German Confederation

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German Confederation,

1815–66, union of German states provided for at the Congress of Vienna to replace the old Holy Roman Empire, which had been destroyed during the French Revolutionary and Napoleonic Wars. It comprised 39 states in all, 35 monarchies and 4 free cities. Its purpose was to guarantee the external and internal peace of Germany and the independence of the member states. In case of attack the members pledged mutual aid. Certain princes, however, were exempt from this provision. These were the king of England, as king of Hanover; the king of the Netherlands, as duke of Luxembourg; and the King of Denmark, as duke of Holstein and Lauenburg. As it was constituted, the confederation was little more than a loose union for mutual defense. Its main organ, a central diet that met at Frankfurt under the presidency of Austria, functioned as a diplomatic conference. Unanimity or a two-thirds majority was required for most decisions, and, in voting, the delegates were bound to instructions from their respective governments. The diet thus was ineffective. The strong reactionary influence of the Austrian statesman MetternichMetternich, Clemens Wenzel Nepomuk Lothar, Fürst von
, 1773–1859, Austrian statesman and arbiter of post-Napoleonic Europe, b. Koblenz, of a noble Rhenish family.
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, backed by Prussia, dominated the confederation until 1848, when the liberal revolutions that swept Germany resulted in the creation of the Frankfurt ParliamentFrankfurt Parliament,
1848–49, national assembly convened at Frankfurt on May 18, 1848, as a result of the liberal revolution that swept the German states early in 1848. The parliament was called by a preliminary assembly of German liberals in Mar.
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. The diet was resumed in 1850. By the treaty agreed upon at Olmütz (OlomoucOlomouc
, Ger. Olmütz, city (1991 pop. 105,537), E central Czech Republic, in Moravia, on the Morava River. Olomouc is an industrial city, with factories producing machinery, appliances, and food products, especially candy and chocolate.
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), Austrian leadership was temporarily restored, but the Austro-Prussian WarAustro-Prussian War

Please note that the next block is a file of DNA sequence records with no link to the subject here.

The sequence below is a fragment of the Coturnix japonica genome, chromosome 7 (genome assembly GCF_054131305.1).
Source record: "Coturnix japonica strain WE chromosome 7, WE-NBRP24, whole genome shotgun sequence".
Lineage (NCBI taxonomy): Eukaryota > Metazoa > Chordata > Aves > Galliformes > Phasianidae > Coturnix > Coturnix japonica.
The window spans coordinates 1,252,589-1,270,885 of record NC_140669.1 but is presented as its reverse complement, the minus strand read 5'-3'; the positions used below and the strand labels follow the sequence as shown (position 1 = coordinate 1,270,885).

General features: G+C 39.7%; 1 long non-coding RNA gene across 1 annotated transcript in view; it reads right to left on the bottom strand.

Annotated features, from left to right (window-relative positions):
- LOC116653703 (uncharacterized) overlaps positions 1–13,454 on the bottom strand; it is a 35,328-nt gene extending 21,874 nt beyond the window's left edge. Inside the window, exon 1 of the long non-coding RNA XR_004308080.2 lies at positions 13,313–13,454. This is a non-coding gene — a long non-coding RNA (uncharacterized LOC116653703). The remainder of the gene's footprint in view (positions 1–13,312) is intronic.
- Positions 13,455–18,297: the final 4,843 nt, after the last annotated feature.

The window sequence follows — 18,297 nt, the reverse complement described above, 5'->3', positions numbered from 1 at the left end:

or Seven Weeks War,
June 15–Aug. 23, 1866, between Prussia, allied with Italy, and Austria, seconded by Bavaria, Württemberg, Saxony, Hanover, Baden, and several smaller German states.
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 (1866) led to the dissolution of the confederation and the establishment of the North German ConfederationNorth German Confederation,
1867–71, alliance of 22 German states N of the Main River. Dominated by Prussia, it replaced the German Confederation and included the states that had supported Prussia in the Austro-Prussian War (1866).
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 under Prussian leadership.

German Confederation

 

(Deutscher Bund), an association of German states, formed on June 8, 1815, at the Congress of Vienna (1814-15).

At first, 39 states adhered to the confederation (by 1866 their number had fallen to 32), among them the free cities of Bremen, Hamburg, Liibeck, and Frankfurt am Main. In addition to the German and Austrian monarchs the members of the German confederation included the British and Dutch kings, in their capacity as rulers of Hanover and Luxembourg respectively, and the king of Denmark, in his capacity as ruler of Holstein and Lauenburg. The national assembly (the Diet), which consisted of representatives of the individual states, was established at Frankfurt am Main, with the Austrian delegate acting as president. The decisions of the assembly, in practice, were not binding on the members of the confederation. The activity of the Diet was directed toward suppressing the revolutionary and national-liberation movement. The Austrian monarchy, which played the leading role in the confederation, made use of it in the conflict with Prussia for hegemony over Germany. During the Revolution of 1848-49 the confederation fell apart, but it was restored by the Olmütz Agreement of 1850. After the defeat of Austria in the Austro-Prussian War of 1866, the German Confederation was abolished. In its place the North German Confederation, under Prussian domination, was created in 1867.

DOCUMENTS

Protokolle der deutschen Bundes-Versammlung, vols. 1-24. Frankfurt am Main, 1817-31.

REFERENCE

Ilse, F. Geschichte der deutschen Bundesversammlung, vols. 1-3. Marburg, 1860-62.

G. A. NERSESOV

References in periodicals archive ?
In the 1930s its members were contacted by Montreal members of the Deutscher Bund, Canada (German Club).
while appreciating that this man's activities in the Deutscher Bund are susceptible of interpretation as being pro-Nazi and as affording opportunity for propaganda, the Committee has been favourably impressed with this man's demeanour and his obvious pride in his success as a farmer in Canada and by apparent pride in reporting the enthusiasm of his son for Canada on the latter's return from a German Youth Training Camp, that we feel impelled to recommend his conditional release.
7) Offenbeck, John, "The Nazi Movement and German Canadians, 1933-1939," Masters thesis, University of Western Ontario, 1970, 64-65; Wagner, Jonathan, "The Deutscher Bund Canada," in Robert Bothwell and David Bercuson (eds.

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